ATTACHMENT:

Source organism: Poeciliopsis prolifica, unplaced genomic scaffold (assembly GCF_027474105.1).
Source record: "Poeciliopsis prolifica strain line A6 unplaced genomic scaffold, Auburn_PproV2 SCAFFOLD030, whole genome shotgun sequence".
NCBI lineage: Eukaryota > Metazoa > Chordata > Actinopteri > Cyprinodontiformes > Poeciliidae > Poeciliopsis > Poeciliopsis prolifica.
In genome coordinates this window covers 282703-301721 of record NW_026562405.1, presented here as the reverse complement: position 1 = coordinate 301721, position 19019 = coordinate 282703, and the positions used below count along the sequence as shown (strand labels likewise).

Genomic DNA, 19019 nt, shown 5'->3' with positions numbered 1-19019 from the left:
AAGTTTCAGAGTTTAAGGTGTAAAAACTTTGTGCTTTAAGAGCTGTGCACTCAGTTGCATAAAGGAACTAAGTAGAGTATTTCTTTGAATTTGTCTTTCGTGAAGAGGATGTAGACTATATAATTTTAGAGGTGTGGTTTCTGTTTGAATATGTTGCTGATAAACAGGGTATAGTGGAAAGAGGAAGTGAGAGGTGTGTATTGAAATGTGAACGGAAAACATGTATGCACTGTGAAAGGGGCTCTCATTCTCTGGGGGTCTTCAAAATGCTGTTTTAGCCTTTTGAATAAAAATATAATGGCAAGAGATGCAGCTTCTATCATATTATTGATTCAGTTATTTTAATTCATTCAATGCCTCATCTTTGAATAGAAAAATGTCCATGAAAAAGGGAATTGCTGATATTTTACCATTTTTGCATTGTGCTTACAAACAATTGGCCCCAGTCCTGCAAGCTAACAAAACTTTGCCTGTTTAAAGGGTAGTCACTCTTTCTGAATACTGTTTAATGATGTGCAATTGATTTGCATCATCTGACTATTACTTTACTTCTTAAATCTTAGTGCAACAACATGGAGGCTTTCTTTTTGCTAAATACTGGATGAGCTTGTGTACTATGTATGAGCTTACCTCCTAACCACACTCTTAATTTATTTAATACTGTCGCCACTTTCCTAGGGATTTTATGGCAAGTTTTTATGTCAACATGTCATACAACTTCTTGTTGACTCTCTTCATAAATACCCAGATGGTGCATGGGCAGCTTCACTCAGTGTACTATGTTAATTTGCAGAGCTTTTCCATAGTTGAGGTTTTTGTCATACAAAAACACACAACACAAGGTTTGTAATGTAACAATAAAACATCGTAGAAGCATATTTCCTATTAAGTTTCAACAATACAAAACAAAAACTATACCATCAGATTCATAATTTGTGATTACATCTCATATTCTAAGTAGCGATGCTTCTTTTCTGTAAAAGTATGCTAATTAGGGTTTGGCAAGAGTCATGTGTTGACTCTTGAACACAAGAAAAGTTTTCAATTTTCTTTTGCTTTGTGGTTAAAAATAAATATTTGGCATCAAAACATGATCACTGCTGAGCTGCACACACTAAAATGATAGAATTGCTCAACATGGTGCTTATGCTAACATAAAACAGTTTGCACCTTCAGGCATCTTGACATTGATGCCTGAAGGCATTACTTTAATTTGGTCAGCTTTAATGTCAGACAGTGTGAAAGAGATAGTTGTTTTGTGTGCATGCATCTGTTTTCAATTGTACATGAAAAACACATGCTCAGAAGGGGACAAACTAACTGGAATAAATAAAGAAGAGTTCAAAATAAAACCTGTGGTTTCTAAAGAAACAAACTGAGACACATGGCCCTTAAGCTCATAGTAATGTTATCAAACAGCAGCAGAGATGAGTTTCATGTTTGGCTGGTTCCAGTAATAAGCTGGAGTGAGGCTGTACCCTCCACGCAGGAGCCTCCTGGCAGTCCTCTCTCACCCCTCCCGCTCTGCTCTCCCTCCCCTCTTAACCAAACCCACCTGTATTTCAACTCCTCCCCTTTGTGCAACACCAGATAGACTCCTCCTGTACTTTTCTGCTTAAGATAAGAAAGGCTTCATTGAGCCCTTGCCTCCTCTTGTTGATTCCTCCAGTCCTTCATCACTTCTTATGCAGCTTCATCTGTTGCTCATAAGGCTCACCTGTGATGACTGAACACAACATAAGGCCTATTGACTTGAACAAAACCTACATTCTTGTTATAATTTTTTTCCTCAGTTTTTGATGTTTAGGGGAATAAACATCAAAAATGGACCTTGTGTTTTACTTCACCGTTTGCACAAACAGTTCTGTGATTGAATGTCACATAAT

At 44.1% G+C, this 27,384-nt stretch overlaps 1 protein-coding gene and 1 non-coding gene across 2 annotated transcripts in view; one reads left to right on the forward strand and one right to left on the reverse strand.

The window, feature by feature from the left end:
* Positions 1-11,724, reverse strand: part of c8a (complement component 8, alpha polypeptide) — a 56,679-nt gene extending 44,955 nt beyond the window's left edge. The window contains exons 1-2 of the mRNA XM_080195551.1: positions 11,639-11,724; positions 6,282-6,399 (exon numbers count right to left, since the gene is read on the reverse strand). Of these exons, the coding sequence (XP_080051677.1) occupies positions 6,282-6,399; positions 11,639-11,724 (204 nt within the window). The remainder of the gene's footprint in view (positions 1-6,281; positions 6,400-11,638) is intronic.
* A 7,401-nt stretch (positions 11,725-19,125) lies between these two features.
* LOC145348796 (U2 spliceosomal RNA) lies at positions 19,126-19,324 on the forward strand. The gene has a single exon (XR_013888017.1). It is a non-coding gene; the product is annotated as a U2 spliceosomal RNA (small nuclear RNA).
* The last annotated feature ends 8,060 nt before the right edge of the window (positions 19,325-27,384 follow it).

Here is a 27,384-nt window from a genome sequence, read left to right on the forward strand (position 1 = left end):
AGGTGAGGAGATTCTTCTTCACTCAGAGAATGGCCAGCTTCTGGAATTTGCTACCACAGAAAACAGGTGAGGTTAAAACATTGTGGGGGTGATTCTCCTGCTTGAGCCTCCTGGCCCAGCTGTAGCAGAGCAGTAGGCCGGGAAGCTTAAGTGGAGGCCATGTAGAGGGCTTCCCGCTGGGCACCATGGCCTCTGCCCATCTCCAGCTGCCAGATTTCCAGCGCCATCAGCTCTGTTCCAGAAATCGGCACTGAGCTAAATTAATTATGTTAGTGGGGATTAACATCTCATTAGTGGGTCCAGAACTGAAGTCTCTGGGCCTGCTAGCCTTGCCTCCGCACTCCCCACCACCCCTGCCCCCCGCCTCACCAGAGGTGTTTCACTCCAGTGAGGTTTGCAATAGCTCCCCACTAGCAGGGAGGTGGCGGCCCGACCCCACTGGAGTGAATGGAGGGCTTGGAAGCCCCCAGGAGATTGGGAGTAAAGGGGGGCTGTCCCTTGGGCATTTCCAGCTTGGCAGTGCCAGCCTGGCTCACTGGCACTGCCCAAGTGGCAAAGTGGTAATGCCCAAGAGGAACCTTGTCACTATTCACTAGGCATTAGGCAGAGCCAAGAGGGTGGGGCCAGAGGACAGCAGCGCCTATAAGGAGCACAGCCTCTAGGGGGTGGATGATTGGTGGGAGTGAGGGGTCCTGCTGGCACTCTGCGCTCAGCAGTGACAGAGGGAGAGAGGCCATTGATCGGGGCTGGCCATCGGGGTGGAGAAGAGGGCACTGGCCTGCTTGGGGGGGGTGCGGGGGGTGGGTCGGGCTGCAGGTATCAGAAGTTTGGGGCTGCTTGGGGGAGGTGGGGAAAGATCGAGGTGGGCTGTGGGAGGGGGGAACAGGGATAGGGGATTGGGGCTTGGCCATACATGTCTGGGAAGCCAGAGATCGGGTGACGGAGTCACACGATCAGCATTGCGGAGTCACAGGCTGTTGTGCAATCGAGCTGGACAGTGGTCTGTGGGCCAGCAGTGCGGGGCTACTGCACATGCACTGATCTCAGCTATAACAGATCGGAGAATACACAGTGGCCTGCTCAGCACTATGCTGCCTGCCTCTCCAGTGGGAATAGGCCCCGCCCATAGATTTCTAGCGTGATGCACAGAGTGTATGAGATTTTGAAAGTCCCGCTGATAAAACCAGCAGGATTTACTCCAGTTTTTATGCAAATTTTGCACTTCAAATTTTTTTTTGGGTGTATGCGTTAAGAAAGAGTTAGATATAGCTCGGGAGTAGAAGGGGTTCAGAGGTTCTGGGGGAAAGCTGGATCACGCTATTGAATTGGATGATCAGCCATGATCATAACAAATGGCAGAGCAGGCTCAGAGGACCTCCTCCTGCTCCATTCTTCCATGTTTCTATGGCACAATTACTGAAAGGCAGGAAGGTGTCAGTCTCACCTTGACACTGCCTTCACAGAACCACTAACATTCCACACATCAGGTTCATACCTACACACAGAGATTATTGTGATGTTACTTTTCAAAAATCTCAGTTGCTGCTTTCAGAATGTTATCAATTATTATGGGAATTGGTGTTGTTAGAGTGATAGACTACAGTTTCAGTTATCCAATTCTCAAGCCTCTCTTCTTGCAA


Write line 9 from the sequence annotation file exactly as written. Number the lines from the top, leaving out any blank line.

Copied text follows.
* Positions 1-11,724, reverse strand: part of c8a (complement component 8, alpha polypeptide) — a 56,679-nt gene extending 44,955 nt beyond the window's left edge. The window contains exons 1-2 of the mRNA XM_080195551.1: positions 11,639-11,724; positions 6,282-6,399 (exon numbers count right to left, since the gene is read on the reverse strand). Of these exons, the coding sequence (XP_080051677.1) occupies positions 6,282-6,399; positions 11,639-11,724 (204 nt within the window). The remainder of the gene's footprint in view (positions 1-6,281; positions 6,400-11,638) is intronic.